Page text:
My father seemed deeply marked by the depravations he experienced as a child. He remained wounded, it seems to me, his entire life by his father’s absence. He talked about him and thought about him with a deep sense of regret. By paying close attention to my father, I glimpsed a fragility of manhood that resulted from its sheltering a little boy seeking his father’s attention, investment, and concern.

My father would have described himself as a ghetto resident. His residency, as he understood it, was directly related to his mother raising him and his brother without his father on a single income. In addition to lacking his father’s presence, inadequate housing, an inability to dress stylishly, his few and flimsy material possessions marked his experience as an impoverished child. My father never told me that he had a good Christmas as a child. He resented that.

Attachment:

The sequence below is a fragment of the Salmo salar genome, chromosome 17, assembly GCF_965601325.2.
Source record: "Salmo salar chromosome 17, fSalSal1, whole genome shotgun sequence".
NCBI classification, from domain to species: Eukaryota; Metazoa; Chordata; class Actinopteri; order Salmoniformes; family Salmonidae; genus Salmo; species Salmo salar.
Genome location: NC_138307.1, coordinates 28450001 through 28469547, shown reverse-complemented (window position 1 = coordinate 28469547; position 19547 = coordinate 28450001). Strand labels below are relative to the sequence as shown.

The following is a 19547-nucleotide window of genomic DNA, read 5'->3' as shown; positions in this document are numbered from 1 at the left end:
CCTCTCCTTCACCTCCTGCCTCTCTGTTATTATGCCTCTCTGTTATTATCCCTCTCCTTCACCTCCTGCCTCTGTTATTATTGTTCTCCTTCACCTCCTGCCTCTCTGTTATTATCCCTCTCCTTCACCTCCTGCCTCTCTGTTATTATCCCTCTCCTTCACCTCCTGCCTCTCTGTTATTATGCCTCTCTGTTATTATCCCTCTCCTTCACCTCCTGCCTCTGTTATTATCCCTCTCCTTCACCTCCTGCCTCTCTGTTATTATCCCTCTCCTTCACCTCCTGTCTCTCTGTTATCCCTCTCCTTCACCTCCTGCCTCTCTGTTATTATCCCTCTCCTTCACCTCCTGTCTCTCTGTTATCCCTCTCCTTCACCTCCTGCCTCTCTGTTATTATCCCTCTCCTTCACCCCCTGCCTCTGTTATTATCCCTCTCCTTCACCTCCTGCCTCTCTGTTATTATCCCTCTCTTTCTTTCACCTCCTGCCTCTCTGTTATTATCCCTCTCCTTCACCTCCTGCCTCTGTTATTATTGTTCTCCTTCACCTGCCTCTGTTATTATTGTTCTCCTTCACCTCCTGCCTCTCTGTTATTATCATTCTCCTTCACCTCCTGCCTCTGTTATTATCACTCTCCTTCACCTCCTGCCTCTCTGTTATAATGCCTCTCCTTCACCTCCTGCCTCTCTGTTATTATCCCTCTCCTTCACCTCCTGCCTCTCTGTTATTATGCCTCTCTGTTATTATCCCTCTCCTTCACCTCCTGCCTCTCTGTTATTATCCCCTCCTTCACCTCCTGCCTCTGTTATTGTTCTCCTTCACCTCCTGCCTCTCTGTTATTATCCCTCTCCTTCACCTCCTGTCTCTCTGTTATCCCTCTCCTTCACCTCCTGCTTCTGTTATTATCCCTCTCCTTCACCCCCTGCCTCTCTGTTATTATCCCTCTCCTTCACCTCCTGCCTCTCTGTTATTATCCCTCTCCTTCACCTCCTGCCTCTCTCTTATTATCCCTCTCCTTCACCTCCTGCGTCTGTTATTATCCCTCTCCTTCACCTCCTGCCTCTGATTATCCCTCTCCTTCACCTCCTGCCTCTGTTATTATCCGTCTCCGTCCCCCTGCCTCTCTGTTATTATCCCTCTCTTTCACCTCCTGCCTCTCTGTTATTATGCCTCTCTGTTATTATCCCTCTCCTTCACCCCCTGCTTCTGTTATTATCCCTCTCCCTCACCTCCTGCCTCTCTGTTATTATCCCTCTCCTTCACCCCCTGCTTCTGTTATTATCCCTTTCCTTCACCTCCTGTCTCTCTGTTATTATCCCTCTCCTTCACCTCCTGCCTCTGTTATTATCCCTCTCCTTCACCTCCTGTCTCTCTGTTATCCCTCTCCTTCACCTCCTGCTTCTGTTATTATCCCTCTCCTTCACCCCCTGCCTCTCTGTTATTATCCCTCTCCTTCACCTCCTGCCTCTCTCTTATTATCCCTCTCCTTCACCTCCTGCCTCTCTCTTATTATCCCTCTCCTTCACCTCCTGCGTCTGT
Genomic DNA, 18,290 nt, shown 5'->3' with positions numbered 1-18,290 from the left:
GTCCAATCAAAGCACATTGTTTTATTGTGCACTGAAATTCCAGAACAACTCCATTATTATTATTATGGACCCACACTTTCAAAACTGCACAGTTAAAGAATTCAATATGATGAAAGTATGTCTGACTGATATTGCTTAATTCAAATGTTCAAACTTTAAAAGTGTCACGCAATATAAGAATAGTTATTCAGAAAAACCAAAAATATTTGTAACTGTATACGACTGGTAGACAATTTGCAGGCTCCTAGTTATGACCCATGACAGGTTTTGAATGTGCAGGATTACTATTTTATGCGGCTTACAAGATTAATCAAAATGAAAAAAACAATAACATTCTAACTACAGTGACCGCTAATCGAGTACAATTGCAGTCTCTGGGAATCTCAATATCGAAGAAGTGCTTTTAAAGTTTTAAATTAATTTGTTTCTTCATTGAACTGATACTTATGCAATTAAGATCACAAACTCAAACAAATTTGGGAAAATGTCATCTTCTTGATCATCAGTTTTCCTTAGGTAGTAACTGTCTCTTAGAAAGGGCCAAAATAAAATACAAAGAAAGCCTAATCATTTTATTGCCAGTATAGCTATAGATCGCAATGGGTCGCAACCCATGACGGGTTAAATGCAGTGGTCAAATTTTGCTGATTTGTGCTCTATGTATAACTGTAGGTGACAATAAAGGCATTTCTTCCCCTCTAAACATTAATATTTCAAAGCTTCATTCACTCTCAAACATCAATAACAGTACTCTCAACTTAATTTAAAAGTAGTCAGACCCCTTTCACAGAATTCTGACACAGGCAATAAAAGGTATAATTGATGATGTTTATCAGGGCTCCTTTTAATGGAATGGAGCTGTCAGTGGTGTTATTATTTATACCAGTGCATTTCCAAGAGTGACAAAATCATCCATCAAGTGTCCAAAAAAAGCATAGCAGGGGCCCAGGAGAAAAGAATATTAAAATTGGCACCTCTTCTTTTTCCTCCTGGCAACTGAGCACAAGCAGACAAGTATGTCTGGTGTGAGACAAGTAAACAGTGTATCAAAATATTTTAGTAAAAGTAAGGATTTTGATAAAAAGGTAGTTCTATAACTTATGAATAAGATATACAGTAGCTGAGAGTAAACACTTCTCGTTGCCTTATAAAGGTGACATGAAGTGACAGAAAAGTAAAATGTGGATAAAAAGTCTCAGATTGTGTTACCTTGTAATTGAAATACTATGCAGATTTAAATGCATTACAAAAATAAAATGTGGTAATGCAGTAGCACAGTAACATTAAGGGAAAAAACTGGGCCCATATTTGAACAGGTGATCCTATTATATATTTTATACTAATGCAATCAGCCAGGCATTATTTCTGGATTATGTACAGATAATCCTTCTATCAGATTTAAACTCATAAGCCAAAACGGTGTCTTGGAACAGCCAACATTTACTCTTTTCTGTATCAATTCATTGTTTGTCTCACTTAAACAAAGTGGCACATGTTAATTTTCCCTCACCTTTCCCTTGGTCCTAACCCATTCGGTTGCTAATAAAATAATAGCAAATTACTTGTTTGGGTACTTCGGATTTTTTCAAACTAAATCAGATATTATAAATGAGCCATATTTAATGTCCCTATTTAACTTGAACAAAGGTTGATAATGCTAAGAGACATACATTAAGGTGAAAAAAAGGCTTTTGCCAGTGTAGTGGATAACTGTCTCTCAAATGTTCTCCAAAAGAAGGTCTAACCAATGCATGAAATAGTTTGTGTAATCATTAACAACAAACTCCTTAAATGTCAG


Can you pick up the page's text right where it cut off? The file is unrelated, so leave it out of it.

Despite all that he perceived himself lacking–and in fact did lack–my father would have acknowledged the good men, indeed, the good models of masculinity in his community. In his final chapter, Mitchell Duneier writes that “sociologists and psychologists need to explore with greater care the hypothesis that the adaptations of some black men have produced at least some variants of a ghetto-specific masculinity with positive characteristics that might serve as a model to men in the wider society” (164). My father knew admirable men who lived in close proximity to his life and experience. Certainly my grandfather, my mother’s father, was one of these men…and there were others.

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